Brent crude oil was strong Tuesday morning, trading near $111.23. Supply concerns sparked by last week's Israeli and Palestine conflict, and reignited by violent protests in Egypt, are supporting prices as the region remains unstable.
CNBC reported that Egyptian President Mohamed Mursi caused an uprising in his country when he declared that no legal challenges could be made to any of his decisions until a new parliament was elected. The decree gave Mursi what many are considering the power of a modern-day pharaoh.
Opponents of Mursi have taken to the streets in protest of his new power. The demonstrations, which have turned violent and already injured more than 500 people , are expected to continue throughout Tuesday.
This coupled with news that oil exports in Nigeria are expected to drop from 2.12 million barrels per day to just 1.98 million in January has supported concern that oil supply will be reduced in the new year.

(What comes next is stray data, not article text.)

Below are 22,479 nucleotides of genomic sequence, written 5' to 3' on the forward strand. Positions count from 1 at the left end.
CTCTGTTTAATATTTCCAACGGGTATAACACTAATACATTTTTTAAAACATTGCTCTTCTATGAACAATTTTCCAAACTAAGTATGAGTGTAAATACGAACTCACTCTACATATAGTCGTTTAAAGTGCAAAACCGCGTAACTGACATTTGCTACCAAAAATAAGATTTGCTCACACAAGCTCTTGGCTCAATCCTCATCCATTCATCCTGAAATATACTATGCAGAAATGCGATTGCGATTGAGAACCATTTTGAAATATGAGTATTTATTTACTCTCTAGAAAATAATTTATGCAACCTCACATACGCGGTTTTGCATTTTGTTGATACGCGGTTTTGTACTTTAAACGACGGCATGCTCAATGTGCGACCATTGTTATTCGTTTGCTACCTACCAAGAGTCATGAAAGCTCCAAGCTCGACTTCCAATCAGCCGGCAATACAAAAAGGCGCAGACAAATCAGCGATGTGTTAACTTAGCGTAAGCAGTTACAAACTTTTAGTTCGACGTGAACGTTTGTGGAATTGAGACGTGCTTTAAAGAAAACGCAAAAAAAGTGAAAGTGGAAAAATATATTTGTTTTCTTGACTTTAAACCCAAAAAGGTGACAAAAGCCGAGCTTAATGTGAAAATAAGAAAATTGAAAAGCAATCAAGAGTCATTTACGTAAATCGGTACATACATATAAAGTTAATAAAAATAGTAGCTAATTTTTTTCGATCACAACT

Adding to Brent's price support is the decision by EU finance officials and IMF Director Christine Lagarde to release Greece's next aid installment. The decision, accompanied by a plan to reduce the country's debt and get it back to a sustainable debt to GDP ratio has strengthened confidence in the Eurozone and injected a bit of positivity into the market.
Gains from a decision about Greece were mitigated by concern about the US ‘fiscal cliff' which is rapidly approaching. While the government has assured the public that it is working to find a solution, Republicans in Congress requested details of President Obama's planned spending cuts, while fiercely opposing an income tax rate increase for the wealthy. A stalemate between Democrats and Republicans could mean the bundle of 600 billion dollars worth of spending cuts and tax increases will kick in on January 1st and tip the country into recession.
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